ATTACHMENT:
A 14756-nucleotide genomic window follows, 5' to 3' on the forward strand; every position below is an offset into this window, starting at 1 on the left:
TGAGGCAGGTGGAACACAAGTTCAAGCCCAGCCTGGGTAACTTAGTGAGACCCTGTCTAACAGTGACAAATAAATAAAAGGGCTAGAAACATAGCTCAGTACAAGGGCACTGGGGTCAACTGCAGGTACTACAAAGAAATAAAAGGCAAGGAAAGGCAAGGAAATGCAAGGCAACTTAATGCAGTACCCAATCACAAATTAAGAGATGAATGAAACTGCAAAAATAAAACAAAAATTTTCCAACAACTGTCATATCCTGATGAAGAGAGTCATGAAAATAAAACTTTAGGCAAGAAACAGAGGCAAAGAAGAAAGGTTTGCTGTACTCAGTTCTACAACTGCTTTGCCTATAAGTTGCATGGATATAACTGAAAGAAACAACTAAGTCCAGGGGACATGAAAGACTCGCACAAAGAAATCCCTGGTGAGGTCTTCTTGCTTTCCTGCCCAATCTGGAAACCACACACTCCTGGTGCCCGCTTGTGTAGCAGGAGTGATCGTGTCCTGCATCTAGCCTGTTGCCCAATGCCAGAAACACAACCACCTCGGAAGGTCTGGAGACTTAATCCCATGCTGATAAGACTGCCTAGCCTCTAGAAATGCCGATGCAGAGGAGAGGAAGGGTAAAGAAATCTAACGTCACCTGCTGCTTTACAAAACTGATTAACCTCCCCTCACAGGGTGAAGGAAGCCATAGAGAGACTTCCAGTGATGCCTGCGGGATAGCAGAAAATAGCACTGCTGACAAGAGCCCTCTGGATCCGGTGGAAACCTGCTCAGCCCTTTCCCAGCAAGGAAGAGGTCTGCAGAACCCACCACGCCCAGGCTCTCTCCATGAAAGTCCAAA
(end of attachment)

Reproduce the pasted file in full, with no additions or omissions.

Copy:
A 14756-nucleotide genomic window follows, 5' to 3' on the forward strand; every position below is an offset into this window, starting at 1 on the left:
TGAGGCAGGTGGAACACAAGTTCAAGCCCAGCCTGGGTAACTTAGTGAGACCCTGTCTAACAGTGACAAATAAATAAAAGGGCTAGAAACATAGCTCAGTACAAGGGCACTGGGGTCAACTGCAGGTACTACAAAGAAATAAAAGGCAAGGAAAGGCAAGGAAATGCAAGGCAACTTAATGCAGTACCCAATCACAAATTAAGAGATGAATGAAACTGCAAAAATAAAACAAAAATTTTCCAACAACTGTCATATCCTGATGAAGAGAGTCATGAAAATAAAACTTTAGGCAAGAAACAGAGGCAAAGAAGAAAGGTTTGCTGTACTCAGTTCTACAACTGCTTTGCCTATAAGTTGCATGGATATAACTGAAAGAAACAACTAAGTCCAGGGGACATGAAAGACTCGCACAAAGAAATCCCTGGTGAGGTCTTCTTGCTTTCCTGCCCAATCTGGAAACCACACACTCCTGGTGCCCGCTTGTGTAGCAGGAGTGATCGTGTCCTGCATCTAGCCTGTTGCCCAATGCCAGAAACACAACCACCTCGGAAGGTCTGGAGACTTAATCCCATGCTGATAAGACTGCCTAGCCTCTAGAAATGCCGATGCAGAGGAGAGGAAGGGTAAAGAAATCTAACGTCACCTGCTGCTTTACAAAACTGATTAACCTCCCCTCACAGGGTGAAGGAAGCCATAGAGAGACTTCCAGTGATGCCTGCGGGATAGCAGAAAATAGCACTGCTGACAAGAGCCCTCTGGATCCGGTGGAAACCTGCTCAGCCCTTTCCCAGCAAGGAAGAGGTCTGCAGAACCCACCACGCCCAGGCTCTCTCCATGAAAGTCCAAA